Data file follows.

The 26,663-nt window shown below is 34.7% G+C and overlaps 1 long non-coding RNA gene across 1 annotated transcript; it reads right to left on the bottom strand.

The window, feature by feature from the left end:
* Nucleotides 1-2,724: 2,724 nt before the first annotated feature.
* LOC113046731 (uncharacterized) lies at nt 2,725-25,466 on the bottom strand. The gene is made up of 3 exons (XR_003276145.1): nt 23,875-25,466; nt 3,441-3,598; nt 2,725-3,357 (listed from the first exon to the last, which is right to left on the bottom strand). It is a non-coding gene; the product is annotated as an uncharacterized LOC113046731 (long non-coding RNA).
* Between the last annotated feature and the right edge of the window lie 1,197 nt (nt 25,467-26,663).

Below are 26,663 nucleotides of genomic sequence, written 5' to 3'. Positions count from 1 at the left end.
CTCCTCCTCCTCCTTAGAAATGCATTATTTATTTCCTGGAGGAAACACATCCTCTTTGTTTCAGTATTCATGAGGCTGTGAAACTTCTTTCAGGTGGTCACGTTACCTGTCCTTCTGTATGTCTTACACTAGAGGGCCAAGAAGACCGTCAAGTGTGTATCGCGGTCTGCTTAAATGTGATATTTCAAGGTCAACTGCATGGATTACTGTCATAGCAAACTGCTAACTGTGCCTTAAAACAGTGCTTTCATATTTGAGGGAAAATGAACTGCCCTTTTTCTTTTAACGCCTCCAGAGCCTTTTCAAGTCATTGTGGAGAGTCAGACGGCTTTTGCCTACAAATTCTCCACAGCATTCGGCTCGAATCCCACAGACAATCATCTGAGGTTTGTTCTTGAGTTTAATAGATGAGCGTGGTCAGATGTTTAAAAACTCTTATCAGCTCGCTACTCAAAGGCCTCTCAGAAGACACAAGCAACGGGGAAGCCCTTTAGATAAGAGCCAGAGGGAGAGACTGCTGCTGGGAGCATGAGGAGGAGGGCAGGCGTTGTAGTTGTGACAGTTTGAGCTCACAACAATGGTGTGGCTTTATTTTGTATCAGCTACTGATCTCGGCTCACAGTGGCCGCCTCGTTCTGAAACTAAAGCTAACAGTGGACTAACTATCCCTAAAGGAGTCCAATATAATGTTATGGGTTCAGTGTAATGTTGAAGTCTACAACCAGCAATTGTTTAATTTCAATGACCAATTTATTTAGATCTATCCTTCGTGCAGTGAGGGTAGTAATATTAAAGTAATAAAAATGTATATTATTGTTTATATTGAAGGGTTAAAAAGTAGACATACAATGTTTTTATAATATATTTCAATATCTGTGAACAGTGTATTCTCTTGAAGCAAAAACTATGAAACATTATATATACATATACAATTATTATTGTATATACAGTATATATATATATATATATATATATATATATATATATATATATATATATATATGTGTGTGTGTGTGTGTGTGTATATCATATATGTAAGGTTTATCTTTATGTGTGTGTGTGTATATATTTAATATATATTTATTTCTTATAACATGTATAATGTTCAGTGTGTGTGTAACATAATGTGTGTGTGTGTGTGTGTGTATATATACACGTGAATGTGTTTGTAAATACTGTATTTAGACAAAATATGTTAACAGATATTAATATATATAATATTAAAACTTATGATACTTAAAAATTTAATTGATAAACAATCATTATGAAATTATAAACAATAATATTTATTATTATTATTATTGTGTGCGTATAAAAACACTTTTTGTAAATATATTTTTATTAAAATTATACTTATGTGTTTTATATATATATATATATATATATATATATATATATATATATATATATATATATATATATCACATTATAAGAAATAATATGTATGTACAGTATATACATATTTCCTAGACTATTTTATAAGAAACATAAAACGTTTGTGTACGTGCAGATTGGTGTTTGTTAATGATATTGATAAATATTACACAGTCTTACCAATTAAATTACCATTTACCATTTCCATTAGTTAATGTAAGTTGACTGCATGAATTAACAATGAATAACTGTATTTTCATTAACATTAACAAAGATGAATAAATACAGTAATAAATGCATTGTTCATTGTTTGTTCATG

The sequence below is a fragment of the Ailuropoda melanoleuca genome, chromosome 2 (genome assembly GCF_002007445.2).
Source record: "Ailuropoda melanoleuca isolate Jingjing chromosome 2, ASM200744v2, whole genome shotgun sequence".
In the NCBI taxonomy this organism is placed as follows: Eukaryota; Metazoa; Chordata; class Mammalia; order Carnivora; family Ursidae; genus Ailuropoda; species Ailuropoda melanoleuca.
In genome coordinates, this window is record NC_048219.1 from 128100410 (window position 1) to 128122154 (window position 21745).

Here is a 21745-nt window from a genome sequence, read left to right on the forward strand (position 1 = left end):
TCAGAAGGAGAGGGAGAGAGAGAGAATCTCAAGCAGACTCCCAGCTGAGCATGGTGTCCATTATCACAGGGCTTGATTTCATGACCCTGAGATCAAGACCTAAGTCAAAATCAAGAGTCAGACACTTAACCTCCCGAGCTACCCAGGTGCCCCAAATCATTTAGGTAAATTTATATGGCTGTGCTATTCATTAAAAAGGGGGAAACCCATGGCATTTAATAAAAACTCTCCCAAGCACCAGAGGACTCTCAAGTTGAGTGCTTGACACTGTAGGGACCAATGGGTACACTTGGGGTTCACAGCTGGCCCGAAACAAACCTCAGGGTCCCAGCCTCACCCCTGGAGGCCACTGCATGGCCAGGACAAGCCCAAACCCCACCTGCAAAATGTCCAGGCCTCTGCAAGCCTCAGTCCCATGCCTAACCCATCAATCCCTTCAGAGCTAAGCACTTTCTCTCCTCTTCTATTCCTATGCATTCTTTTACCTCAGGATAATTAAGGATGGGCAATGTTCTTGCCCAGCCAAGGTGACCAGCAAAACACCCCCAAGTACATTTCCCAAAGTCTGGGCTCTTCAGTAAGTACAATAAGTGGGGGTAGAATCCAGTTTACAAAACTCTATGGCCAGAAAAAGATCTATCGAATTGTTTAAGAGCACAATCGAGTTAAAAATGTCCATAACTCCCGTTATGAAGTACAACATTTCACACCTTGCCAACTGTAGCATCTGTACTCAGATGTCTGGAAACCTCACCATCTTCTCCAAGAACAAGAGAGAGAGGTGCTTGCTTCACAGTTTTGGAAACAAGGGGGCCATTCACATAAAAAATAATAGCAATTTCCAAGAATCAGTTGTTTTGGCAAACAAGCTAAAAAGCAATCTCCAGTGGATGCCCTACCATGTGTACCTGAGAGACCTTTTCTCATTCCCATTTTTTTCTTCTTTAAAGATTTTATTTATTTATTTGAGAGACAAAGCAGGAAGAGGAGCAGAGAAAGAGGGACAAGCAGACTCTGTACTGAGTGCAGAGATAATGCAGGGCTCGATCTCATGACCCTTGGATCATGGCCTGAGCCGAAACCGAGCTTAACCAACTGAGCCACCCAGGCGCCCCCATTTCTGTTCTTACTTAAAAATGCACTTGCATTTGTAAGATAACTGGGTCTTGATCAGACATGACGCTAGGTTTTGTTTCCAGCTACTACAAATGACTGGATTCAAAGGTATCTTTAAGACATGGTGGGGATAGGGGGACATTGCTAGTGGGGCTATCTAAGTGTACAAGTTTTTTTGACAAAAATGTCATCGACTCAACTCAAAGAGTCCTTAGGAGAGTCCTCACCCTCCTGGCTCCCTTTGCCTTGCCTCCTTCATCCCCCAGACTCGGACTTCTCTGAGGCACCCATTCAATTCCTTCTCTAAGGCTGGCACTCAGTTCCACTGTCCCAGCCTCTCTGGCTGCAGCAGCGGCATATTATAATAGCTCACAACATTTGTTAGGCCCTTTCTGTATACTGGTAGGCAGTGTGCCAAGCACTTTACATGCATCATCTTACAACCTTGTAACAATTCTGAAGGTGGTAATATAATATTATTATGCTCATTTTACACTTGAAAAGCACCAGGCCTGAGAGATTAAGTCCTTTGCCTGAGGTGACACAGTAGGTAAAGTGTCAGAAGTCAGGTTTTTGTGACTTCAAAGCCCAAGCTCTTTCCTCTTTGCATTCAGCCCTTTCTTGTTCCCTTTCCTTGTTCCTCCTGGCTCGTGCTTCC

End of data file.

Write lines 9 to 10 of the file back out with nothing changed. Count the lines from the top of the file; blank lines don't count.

Source record: "Ailuropoda melanoleuca isolate Jingjing chromosome 2, ASM200744v2, whole genome shotgun sequence".
In the NCBI taxonomy this organism is placed as follows: Eukaryota; Metazoa; Chordata; class Mammalia; order Carnivora; family Ursidae; genus Ailuropoda; species Ailuropoda melanoleuca.